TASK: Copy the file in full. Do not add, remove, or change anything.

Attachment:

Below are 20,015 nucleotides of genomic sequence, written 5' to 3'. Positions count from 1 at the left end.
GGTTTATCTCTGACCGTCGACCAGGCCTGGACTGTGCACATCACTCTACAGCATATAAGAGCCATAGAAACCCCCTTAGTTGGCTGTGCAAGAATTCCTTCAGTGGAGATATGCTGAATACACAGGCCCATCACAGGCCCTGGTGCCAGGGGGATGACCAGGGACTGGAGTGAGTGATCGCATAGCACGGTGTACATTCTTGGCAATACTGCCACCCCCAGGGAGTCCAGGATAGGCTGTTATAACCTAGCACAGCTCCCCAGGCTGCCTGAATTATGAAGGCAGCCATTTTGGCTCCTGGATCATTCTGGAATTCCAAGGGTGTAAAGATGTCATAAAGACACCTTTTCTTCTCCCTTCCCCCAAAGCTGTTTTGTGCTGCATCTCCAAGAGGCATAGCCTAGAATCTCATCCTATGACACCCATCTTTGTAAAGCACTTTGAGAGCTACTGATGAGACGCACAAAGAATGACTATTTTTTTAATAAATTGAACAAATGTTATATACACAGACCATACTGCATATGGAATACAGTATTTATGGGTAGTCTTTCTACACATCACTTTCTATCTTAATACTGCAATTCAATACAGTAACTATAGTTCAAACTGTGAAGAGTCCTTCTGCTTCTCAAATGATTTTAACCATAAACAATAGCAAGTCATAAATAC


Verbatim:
Below are 20,015 nucleotides of genomic sequence, written 5' to 3'. Positions count from 1 at the left end.
GGTTTATCTCTGACCGTCGACCAGGCCTGGACTGTGCACATCACTCTACAGCATATAAGAGCCATAGAAACCCCCTTAGTTGGCTGTGCAAGAATTCCTTCAGTGGAGATATGCTGAATACACAGGCCCATCACAGGCCCTGGTGCCAGGGGGATGACCAGGGACTGGAGTGAGTGATCGCATAGCACGGTGTACATTCTTGGCAATACTGCCACCCCCAGGGAGTCCAGGATAGGCTGTTATAACCTAGCACAGCTCCCCAGGCTGCCTGAATTATGAAGGCAGCCATTTTGGCTCCTGGATCATTCTGGAATTCCAAGGGTGTAAAGATGTCATAAAGACACCTTTTCTTCTCCCTTCCCCCAAAGCTGTTTTGTGCTGCATCTCCAAGAGGCATAGCCTAGAATCTCATCCTATGACACCCATCTTTGTAAAGCACTTTGAGAGCTACTGATGAGACGCACAAAGAATGACTATTTTTTTAATAAATTGAACAAATGTTATATACACAGACCATACTGCATATGGAATACAGTATTTATGGGTAGTCTTTCTACACATCACTTTCTATCTTAATACTGCAATTCAATACAGTAACTATAGTTCAAACTGTGAAGAGTCCTTCTGCTTCTCAAATGATTTTAACCATAAACAATAGCAAGTCATAAATAC